Does this not crowd out commercial banks? “The goal is definitely not to subsidise the private sector,” he explains, “the goal has to be to make something happen that is economically or socially desirable that could not happen on a purely commercial basis.” And as international banks withdraw credit lines due to excessive regulation and high compliance costs, this will be an increasingly attractive solution.
We spoke with Pierre Guislain as he was preparing to head to Busan, South Korea, for the AfDB’s annual meetings. South Korea and other countries in South East Asia are often held up as paradigms of rapid industrialisation and, as a result, economic transformation.
Does he believe in industrialisation as a viable option? Yes, undoubtedly, even with current shifts towards service-led economies and rapid technological change, but it’s not a one-size-fits-all approach.
Countries that have strong economic governance or big domestic markets or both, have good industrial development prospects and will continue to grow. Large domestic markets, he says, create strong incentives for industrial development.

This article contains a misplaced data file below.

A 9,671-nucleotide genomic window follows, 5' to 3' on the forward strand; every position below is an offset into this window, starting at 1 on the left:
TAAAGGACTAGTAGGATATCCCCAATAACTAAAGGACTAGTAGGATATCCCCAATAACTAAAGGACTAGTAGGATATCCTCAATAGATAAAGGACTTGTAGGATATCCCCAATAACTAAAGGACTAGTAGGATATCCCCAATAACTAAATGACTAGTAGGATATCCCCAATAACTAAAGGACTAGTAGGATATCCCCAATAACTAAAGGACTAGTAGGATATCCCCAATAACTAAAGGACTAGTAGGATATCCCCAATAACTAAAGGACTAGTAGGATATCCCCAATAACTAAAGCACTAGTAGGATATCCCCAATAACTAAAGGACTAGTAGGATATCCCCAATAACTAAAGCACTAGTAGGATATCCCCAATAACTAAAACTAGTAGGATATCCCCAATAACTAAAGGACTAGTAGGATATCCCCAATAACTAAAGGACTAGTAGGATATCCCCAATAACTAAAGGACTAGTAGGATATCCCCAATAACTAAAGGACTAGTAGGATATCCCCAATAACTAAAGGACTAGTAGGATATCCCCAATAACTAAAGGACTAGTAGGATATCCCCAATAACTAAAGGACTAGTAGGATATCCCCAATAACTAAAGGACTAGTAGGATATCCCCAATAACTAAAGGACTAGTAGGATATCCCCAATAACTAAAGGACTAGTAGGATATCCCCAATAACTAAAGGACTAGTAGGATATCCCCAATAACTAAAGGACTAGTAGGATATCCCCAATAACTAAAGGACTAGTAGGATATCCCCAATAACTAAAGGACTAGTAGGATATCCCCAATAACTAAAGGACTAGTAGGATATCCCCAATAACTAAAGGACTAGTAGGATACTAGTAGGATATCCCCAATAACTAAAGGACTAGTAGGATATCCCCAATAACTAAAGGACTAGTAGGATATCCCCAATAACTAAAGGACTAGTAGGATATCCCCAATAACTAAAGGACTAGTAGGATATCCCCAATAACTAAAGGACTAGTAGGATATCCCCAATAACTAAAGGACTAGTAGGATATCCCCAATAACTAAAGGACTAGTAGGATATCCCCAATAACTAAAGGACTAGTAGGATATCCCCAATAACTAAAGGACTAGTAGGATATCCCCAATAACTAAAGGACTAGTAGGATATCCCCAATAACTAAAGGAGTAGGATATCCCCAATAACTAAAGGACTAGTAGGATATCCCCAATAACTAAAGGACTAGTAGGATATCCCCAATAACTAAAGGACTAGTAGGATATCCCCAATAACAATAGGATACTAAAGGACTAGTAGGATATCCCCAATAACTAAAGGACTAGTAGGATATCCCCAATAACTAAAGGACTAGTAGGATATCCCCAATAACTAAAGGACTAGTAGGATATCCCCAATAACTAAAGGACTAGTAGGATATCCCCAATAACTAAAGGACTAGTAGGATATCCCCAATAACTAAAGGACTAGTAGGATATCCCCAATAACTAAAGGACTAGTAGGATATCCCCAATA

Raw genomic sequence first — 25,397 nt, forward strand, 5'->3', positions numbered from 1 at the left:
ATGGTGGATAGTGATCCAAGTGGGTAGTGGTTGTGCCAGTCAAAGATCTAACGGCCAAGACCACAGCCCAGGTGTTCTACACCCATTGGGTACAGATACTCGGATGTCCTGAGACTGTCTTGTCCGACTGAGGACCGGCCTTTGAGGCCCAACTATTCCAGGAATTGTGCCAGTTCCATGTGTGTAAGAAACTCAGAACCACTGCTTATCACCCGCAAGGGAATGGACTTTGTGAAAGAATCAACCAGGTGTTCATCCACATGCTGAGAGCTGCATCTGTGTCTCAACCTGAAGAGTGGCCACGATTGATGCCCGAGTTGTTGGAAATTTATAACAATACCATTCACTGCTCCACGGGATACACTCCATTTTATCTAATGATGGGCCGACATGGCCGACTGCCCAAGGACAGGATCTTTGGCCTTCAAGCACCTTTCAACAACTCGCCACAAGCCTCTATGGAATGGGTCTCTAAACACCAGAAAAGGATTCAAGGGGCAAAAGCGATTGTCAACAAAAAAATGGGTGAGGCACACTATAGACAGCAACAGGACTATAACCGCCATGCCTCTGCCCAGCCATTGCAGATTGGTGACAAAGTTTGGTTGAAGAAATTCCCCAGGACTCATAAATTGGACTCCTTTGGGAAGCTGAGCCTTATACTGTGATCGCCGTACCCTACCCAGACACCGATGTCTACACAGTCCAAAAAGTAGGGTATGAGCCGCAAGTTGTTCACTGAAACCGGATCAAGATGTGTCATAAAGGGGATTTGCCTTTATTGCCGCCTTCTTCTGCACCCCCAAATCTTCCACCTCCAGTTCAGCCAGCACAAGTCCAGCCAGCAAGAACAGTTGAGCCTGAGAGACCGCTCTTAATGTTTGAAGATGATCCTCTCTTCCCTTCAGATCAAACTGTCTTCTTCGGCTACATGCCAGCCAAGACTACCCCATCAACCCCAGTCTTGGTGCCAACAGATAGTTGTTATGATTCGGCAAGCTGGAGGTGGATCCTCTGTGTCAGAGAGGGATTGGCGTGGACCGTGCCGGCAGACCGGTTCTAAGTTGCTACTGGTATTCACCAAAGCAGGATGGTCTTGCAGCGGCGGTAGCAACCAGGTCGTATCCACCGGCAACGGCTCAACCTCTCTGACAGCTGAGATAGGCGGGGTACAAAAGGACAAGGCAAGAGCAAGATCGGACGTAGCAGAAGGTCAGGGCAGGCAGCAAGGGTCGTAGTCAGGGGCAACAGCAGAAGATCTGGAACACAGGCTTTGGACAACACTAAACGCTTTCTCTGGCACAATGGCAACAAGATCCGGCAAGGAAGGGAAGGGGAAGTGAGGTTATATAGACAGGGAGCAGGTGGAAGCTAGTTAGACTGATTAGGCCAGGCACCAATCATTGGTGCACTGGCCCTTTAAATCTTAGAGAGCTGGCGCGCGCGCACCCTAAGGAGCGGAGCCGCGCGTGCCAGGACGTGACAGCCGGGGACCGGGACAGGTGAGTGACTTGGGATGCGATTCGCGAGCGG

But you can’t just wake up and say “I want to industrialise”. You need to set up a whole ecosystem and a whole set of conditions that will make the market conducive to industrial investment, he says. One of these is to integrate the markets more effectively.
The success of China, he says, is due to the fact that it is one huge, integrated country with strong economic governance and the ability to follow through on policies, year after year, decade after decade. “Unless we manage to integrate these markets more effectively, it’s going to be very difficult to replicate China-type solutions,” he says.
One of the priorities of the AfDB, as part of its industrial development policy, is to accompany African investors who are willing to invest outside of their home base. This, he says, will also strengthen intra-African value chains.
And it will be those regional African players and African champions that will give the public sector the impetus to push through regional integration. “That is definitely one of our priorities at the African Development Bank, we are a regional bank; we are Africa’s development bank and our mandate itself, our charter itself, calls for us to help integrate African markets.”